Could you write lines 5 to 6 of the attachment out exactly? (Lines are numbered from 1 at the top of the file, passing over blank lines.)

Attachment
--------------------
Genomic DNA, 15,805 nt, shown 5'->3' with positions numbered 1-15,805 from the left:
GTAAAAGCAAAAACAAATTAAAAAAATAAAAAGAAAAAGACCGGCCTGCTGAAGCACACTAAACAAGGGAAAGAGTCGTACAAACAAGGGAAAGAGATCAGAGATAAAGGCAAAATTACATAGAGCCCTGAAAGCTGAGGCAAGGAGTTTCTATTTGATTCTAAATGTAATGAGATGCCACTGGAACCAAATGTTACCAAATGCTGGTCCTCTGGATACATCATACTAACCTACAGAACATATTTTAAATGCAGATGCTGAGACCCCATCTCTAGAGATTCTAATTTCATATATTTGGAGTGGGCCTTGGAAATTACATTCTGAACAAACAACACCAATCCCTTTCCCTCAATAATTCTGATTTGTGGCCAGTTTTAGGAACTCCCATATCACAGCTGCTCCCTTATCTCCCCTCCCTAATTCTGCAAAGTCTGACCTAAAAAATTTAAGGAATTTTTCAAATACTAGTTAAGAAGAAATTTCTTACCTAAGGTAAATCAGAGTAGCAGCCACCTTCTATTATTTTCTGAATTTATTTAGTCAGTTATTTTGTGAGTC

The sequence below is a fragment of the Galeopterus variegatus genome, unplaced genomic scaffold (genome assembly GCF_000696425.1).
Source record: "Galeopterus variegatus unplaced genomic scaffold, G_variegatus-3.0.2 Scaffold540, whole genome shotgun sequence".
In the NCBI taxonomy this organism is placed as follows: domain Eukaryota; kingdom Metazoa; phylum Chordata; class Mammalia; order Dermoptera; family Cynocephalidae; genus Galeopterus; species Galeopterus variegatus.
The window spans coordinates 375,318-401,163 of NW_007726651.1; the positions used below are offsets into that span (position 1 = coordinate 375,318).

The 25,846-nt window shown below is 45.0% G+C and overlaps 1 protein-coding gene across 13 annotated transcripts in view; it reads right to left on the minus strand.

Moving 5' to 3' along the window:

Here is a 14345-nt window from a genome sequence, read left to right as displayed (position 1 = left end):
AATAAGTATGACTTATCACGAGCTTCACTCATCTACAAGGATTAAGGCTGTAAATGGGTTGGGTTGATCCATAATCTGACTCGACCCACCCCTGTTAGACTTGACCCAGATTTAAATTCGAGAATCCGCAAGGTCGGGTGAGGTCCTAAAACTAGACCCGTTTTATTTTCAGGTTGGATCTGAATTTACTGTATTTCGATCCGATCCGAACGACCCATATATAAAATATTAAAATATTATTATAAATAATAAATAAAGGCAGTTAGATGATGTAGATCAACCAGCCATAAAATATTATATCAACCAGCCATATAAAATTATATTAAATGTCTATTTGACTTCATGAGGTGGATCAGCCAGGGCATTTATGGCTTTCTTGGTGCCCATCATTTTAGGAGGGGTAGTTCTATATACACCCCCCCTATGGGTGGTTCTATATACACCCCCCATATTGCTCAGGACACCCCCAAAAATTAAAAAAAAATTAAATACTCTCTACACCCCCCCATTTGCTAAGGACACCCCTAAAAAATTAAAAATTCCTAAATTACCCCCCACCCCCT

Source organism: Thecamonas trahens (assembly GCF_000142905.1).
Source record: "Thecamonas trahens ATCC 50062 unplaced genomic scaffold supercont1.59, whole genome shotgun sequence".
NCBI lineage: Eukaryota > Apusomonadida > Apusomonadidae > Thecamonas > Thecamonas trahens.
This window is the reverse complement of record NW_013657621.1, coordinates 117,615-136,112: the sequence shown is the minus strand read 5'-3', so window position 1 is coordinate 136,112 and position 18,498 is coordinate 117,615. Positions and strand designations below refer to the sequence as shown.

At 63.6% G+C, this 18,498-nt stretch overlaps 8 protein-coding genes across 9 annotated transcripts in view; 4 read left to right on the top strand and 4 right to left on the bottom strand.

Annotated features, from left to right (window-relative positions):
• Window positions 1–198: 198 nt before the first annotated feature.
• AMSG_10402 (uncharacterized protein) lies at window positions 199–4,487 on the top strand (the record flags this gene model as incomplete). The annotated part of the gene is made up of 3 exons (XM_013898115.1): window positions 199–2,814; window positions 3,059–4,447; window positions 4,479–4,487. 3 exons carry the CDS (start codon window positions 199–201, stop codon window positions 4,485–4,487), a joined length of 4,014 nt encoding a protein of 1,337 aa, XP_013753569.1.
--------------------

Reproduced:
In the NCBI taxonomy this organism is placed as follows: domain Eukaryota; kingdom Metazoa; phylum Chordata; class Mammalia; order Dermoptera; family Cynocephalidae; genus Galeopterus; species Galeopterus variegatus.
The window spans coordinates 375,318-401,163 of NW_007726651.1; the positions used below are offsets into that span (position 1 = coordinate 375,318).